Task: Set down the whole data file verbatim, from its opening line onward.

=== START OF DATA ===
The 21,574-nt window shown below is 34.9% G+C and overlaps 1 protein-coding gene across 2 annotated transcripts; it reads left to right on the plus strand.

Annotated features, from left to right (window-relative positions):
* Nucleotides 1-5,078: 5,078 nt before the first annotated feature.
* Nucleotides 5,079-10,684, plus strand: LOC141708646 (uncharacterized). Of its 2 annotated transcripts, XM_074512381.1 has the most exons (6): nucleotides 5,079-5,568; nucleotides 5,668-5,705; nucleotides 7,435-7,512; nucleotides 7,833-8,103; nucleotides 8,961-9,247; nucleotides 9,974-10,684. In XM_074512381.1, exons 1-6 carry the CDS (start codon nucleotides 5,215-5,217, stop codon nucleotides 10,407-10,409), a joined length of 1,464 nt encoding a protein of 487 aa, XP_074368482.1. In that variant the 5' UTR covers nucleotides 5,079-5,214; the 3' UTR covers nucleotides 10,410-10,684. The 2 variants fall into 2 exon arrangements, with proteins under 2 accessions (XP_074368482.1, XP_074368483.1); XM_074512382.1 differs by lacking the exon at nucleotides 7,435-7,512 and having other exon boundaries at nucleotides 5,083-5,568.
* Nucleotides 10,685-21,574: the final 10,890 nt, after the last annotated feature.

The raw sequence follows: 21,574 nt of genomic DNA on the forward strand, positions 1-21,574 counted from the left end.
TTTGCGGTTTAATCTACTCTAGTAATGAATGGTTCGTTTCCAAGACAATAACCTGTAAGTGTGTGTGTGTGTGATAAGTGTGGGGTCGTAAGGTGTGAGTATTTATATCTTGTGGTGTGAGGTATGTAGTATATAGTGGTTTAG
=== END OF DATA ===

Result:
The 21,574-nt window shown below is 34.9% G+C and overlaps 1 protein-coding gene across 2 annotated transcripts; it reads left to right on the plus strand.

Annotated features, from left to right (window-relative positions):
* Nucleotides 1-5,078: 5,078 nt before the first annotated feature.
* Nucleotides 5,079-10,684, plus strand: LOC141708646 (uncharacterized). Of its 2 annotated transcripts, XM_074512381.1 has the most exons (6): nucleotides 5,079-5,568; nucleotides 5,668-5,705; nucleotides 7,435-7,512; nucleotides 7,833-8,103; nucleotides 8,961-9,247; nucleotides 9,974-10,684. In XM_074512381.1, exons 1-6 carry the CDS (start codon nucleotides 5,215-5,217, stop codon nucleotides 10,407-10,409), a joined length of 1,464 nt encoding a protein of 487 aa, XP_074368482.1. In that variant the 5' UTR covers nucleotides 5,079-5,214; the 3' UTR covers nucleotides 10,410-10,684. The 2 variants fall into 2 exon arrangements, with proteins under 2 accessions (XP_074368482.1, XP_074368483.1); XM_074512382.1 differs by lacking the exon at nucleotides 7,435-7,512 and having other exon boundaries at nucleotides 5,083-5,568.
* Nucleotides 10,685-21,574: the final 10,890 nt, after the last annotated feature.

The raw sequence follows: 21,574 nt of genomic DNA on the forward strand, positions 1-21,574 counted from the left end.
TTTGCGGTTTAATCTACTCTAGTAATGAATGGTTCGTTTCCAAGACAATAACCTGTAAGTGTGTGTGTGTGTGATAAGTGTGGGGTCGTAAGGTGTGAGTATTTATATCTTGTGGTGTGAGGTATGTAGTATATAGTGGTTTAG